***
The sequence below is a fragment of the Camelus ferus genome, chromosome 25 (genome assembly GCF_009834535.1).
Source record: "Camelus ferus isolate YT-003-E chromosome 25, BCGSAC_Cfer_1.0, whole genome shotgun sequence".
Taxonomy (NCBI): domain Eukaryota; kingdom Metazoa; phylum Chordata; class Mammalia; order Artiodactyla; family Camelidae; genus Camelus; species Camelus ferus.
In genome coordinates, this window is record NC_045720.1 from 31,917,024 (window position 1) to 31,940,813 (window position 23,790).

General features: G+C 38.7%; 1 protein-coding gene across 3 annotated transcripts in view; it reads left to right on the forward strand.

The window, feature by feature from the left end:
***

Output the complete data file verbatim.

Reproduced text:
The sequence below is a fragment of the Camelus ferus genome, chromosome 25 (genome assembly GCF_009834535.1).
Source record: "Camelus ferus isolate YT-003-E chromosome 25, BCGSAC_Cfer_1.0, whole genome shotgun sequence".
Taxonomy (NCBI): domain Eukaryota; kingdom Metazoa; phylum Chordata; class Mammalia; order Artiodactyla; family Camelidae; genus Camelus; species Camelus ferus.
In genome coordinates, this window is record NC_045720.1 from 31,917,024 (window position 1) to 31,940,813 (window position 23,790).

General features: G+C 38.7%; 1 protein-coding gene across 3 annotated transcripts in view; it reads left to right on the forward strand.

The window, feature by feature from the left end: